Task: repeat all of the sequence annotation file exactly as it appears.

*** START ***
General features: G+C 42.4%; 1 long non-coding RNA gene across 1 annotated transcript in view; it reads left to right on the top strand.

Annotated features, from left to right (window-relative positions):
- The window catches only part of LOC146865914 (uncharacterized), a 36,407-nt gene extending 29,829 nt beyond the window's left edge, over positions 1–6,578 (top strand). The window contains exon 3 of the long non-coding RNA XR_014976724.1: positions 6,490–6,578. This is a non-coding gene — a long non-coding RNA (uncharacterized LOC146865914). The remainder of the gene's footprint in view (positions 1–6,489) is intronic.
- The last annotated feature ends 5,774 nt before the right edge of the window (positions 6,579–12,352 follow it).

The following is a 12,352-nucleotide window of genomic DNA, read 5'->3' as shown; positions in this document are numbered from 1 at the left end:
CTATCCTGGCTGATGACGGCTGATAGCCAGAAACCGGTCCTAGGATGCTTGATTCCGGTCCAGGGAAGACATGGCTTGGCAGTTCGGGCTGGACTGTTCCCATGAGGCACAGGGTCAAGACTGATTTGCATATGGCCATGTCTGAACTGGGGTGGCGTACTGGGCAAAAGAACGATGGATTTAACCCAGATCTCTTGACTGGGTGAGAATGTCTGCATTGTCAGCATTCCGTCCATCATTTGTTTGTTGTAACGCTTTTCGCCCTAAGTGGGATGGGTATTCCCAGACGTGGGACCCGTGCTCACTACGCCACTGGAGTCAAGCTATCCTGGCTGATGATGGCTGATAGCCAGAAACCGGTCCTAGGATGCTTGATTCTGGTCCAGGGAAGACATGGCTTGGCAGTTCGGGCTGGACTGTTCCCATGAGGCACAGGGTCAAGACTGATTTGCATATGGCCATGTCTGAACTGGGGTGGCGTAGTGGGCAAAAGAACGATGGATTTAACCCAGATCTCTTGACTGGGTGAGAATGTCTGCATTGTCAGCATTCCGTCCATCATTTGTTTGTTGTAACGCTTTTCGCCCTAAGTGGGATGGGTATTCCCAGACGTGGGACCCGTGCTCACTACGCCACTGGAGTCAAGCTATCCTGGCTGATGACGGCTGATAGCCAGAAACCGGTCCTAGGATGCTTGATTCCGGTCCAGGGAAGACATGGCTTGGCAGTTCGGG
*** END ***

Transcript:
General features: G+C 42.4%; 1 long non-coding RNA gene across 1 annotated transcript in view; it reads left to right on the top strand.

Annotated features, from left to right (window-relative positions):
- The window catches only part of LOC146865914 (uncharacterized), a 36,407-nt gene extending 29,829 nt beyond the window's left edge, over positions 1–6,578 (top strand). The window contains exon 3 of the long non-coding RNA XR_014976724.1: positions 6,490–6,578. This is a non-coding gene — a long non-coding RNA (uncharacterized LOC146865914). The remainder of the gene's footprint in view (positions 1–6,489) is intronic.
- The last annotated feature ends 5,774 nt before the right edge of the window (positions 6,579–12,352 follow it).

The following is a 12,352-nucleotide window of genomic DNA, read 5'->3' as shown; positions in this document are numbered from 1 at the left end:
CTATCCTGGCTGATGACGGCTGATAGCCAGAAACCGGTCCTAGGATGCTTGATTCCGGTCCAGGGAAGACATGGCTTGGCAGTTCGGGCTGGACTGTTCCCATGAGGCACAGGGTCAAGACTGATTTGCATATGGCCATGTCTGAACTGGGGTGGCGTACTGGGCAAAAGAACGATGGATTTAACCCAGATCTCTTGACTGGGTGAGAATGTCTGCATTGTCAGCATTCCGTCCATCATTTGTTTGTTGTAACGCTTTTCGCCCTAAGTGGGATGGGTATTCCCAGACGTGGGACCCGTGCTCACTACGCCACTGGAGTCAAGCTATCCTGGCTGATGATGGCTGATAGCCAGAAACCGGTCCTAGGATGCTTGATTCTGGTCCAGGGAAGACATGGCTTGGCAGTTCGGGCTGGACTGTTCCCATGAGGCACAGGGTCAAGACTGATTTGCATATGGCCATGTCTGAACTGGGGTGGCGTAGTGGGCAAAAGAACGATGGATTTAACCCAGATCTCTTGACTGGGTGAGAATGTCTGCATTGTCAGCATTCCGTCCATCATTTGTTTGTTGTAACGCTTTTCGCCCTAAGTGGGATGGGTATTCCCAGACGTGGGACCCGTGCTCACTACGCCACTGGAGTCAAGCTATCCTGGCTGATGACGGCTGATAGCCAGAAACCGGTCCTAGGATGCTTGATTCCGGTCCAGGGAAGACATGGCTTGGCAGTTCGGG